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ERIC Number: ED329974
Record Type: Non-Journal
Publication Date: 1990-Nov
Pages: 15
Abstractor: N/A
Reference Count: N/A
Sifting through the Essential Fictions of Nonfiction: Contextualizing Ben Franklin.
Smart, Karl
One of the greatest myths or fictions of nonfiction is that it contains no fiction. Ben Franklin's flight from Boston to Philadelphia illustrates how changes occur in the retelling of the "facts" of a life. In his "Autobiography," Franklin writes that his friend, Collins, arranged for a ship's passage for Franklin by telling the ship's captain that Franklin "had got a naughty Girl with Child." During the nineteenth century biographers altered the story, making it more readable to the public at large. "Naughty Girl" became "girl of bad character"; pregnancy became "intrigue"; and responsibility for the story passes to Collins. By the end of the century, some writers chose to eliminate the passage altogether. For purposes of discussion, the 19th century may be divided into 4 periods. The early period (1800-1829) was affected primarily by the image Franklin himself created during his lifetime. Mid-century (1830-1859) finds additional scholarly work that give a more authentic picture of the man, but this is countered by additional fictional elements. An increasingly mythic image of Franklin as self-made man emerged in the Civil War and post-Civil War era (1860-1897). The late period (1880-1900) finds the image at its full mythic proportion. The survey of Franklin's image through nineteenth-century biography reflects how economic, intellectual, and social attitudes influence biographers to adapt a historical figure to the exigencies of their own era. Comparative analysis of a historical figure helps students understand the impact of point of view and audience on writing. (TD)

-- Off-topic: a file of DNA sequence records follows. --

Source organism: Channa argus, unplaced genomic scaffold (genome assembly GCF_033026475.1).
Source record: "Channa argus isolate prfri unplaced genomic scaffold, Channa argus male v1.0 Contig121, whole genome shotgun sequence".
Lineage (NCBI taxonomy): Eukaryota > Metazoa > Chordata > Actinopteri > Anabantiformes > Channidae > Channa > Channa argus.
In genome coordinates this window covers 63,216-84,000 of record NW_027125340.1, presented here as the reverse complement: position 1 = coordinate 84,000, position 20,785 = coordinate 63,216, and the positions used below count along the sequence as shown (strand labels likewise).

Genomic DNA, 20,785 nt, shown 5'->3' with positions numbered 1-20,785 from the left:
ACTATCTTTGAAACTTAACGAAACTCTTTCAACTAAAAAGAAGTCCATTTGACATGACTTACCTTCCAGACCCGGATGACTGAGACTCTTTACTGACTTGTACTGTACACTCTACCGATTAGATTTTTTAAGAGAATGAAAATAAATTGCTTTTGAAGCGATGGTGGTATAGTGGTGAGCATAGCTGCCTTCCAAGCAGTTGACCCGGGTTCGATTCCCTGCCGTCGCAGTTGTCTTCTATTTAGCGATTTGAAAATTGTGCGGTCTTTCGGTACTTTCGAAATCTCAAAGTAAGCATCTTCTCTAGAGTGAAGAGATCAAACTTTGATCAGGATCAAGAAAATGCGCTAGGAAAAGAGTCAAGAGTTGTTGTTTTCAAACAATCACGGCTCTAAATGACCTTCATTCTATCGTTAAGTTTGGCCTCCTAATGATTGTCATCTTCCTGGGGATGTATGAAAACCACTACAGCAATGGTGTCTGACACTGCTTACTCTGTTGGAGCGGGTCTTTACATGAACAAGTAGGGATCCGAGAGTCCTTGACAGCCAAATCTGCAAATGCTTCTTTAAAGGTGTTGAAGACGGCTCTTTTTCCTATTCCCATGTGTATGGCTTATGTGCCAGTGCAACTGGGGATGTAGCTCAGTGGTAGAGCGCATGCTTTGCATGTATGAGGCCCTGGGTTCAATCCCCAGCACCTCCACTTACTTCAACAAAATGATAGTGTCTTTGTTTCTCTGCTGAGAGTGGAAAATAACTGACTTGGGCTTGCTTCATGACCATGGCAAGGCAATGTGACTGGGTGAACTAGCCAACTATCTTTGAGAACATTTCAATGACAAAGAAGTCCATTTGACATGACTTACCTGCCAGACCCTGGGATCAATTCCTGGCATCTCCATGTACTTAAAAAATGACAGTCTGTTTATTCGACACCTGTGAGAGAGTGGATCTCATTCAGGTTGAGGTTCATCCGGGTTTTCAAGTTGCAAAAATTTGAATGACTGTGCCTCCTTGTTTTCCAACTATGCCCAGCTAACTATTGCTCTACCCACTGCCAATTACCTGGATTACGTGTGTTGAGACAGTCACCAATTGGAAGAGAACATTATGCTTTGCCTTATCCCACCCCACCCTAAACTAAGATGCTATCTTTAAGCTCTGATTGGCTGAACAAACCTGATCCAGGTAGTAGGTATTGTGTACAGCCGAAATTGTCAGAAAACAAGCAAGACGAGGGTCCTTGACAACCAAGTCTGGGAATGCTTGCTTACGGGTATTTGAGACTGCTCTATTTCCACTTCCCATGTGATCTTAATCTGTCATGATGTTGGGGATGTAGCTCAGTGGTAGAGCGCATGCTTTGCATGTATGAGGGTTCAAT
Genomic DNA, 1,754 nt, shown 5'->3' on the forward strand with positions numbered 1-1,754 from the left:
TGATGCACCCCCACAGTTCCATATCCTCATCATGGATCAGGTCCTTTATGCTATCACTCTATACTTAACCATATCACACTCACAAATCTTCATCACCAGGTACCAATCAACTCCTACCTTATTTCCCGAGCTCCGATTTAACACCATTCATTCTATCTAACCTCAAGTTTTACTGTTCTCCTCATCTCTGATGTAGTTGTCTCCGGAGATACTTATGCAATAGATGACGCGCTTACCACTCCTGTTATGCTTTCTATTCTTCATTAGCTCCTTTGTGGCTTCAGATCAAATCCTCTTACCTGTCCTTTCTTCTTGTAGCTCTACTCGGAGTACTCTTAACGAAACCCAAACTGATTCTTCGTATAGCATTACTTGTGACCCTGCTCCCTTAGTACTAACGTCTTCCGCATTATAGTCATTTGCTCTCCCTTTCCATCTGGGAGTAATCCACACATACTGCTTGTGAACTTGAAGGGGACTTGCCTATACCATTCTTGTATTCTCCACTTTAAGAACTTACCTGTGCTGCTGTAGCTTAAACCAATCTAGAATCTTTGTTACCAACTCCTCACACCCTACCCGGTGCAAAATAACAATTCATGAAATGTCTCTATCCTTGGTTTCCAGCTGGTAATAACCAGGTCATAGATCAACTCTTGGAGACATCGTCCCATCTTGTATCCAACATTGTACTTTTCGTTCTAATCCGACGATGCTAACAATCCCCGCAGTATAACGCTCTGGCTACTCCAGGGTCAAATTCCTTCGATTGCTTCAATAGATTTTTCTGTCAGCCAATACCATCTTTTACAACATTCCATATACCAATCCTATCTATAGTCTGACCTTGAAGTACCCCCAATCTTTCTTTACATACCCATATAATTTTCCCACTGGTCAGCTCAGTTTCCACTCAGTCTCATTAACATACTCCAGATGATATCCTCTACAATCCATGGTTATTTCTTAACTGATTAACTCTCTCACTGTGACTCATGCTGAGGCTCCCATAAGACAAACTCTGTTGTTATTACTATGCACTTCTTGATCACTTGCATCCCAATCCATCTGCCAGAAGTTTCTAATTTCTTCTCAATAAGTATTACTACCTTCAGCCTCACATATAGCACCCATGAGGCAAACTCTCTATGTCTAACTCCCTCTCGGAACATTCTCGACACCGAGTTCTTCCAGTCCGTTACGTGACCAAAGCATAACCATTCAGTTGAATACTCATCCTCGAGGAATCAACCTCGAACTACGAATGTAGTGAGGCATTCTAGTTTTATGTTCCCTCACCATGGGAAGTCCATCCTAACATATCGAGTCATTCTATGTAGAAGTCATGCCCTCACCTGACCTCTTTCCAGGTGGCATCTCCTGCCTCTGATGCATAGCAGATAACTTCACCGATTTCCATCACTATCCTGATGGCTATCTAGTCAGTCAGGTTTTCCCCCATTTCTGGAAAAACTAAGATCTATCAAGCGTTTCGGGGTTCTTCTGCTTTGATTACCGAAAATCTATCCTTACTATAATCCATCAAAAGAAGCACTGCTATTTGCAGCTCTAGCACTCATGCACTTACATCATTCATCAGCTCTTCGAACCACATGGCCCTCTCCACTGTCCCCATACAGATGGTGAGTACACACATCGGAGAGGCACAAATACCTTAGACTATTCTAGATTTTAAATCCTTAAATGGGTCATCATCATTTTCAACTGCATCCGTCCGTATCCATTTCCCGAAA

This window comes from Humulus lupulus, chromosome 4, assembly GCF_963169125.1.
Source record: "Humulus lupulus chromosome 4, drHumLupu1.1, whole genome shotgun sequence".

Publication Type: Speeches/Meeting Papers; Opinion Papers; Historical Materials
Education Level: N/A
Audience: N/A
Language: English
Sponsor: N/A
Authoring Institution: N/A